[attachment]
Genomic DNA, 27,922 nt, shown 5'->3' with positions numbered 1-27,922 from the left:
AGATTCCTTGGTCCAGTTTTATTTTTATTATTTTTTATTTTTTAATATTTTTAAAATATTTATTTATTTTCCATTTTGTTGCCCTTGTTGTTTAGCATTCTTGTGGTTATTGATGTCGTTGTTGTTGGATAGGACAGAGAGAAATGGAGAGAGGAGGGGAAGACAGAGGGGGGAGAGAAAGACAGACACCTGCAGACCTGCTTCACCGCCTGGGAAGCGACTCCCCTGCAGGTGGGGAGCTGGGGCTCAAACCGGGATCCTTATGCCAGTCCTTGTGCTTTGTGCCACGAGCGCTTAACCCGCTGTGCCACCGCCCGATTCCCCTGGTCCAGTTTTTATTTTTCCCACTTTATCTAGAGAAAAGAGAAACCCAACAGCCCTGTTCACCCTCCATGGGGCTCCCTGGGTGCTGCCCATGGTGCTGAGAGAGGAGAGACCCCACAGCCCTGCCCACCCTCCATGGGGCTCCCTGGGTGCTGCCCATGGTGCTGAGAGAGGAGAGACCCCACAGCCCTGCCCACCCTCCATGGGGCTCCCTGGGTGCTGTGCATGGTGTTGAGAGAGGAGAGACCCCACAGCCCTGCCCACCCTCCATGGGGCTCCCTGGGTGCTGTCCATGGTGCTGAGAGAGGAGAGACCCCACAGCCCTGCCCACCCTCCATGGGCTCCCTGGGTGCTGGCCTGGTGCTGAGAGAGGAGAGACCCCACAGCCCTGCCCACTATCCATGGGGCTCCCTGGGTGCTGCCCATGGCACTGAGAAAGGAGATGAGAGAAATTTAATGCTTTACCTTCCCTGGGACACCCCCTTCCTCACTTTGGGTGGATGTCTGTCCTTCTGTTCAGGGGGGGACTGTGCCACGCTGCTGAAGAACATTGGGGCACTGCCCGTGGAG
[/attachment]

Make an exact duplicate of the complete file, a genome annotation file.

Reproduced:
Genomic DNA, 27,922 nt, shown 5'->3' with positions numbered 1-27,922 from the left:
AGATTCCTTGGTCCAGTTTTATTTTTATTATTTTTTATTTTTTAATATTTTTAAAATATTTATTTATTTTCCATTTTGTTGCCCTTGTTGTTTAGCATTCTTGTGGTTATTGATGTCGTTGTTGTTGGATAGGACAGAGAGAAATGGAGAGAGGAGGGGAAGACAGAGGGGGGAGAGAAAGACAGACACCTGCAGACCTGCTTCACCGCCTGGGAAGCGACTCCCCTGCAGGTGGGGAGCTGGGGCTCAAACCGGGATCCTTATGCCAGTCCTTGTGCTTTGTGCCACGAGCGCTTAACCCGCTGTGCCACCGCCCGATTCCCCTGGTCCAGTTTTTATTTTTCCCACTTTATCTAGAGAAAAGAGAAACCCAACAGCCCTGTTCACCCTCCATGGGGCTCCCTGGGTGCTGCCCATGGTGCTGAGAGAGGAGAGACCCCACAGCCCTGCCCACCCTCCATGGGGCTCCCTGGGTGCTGCCCATGGTGCTGAGAGAGGAGAGACCCCACAGCCCTGCCCACCCTCCATGGGGCTCCCTGGGTGCTGTGCATGGTGTTGAGAGAGGAGAGACCCCACAGCCCTGCCCACCCTCCATGGGGCTCCCTGGGTGCTGTCCATGGTGCTGAGAGAGGAGAGACCCCACAGCCCTGCCCACCCTCCATGGGCTCCCTGGGTGCTGGCCTGGTGCTGAGAGAGGAGAGACCCCACAGCCCTGCCCACTATCCATGGGGCTCCCTGGGTGCTGCCCATGGCACTGAGAAAGGAGATGAGAGAAATTTAATGCTTTACCTTCCCTGGGACACCCCCTTCCTCACTTTGGGTGGATGTCTGTCCTTCTGTTCAGGGGGGGACTGTGCCACGCTGCTGAAGAACATTGGGGCACTGCCCGTGGAG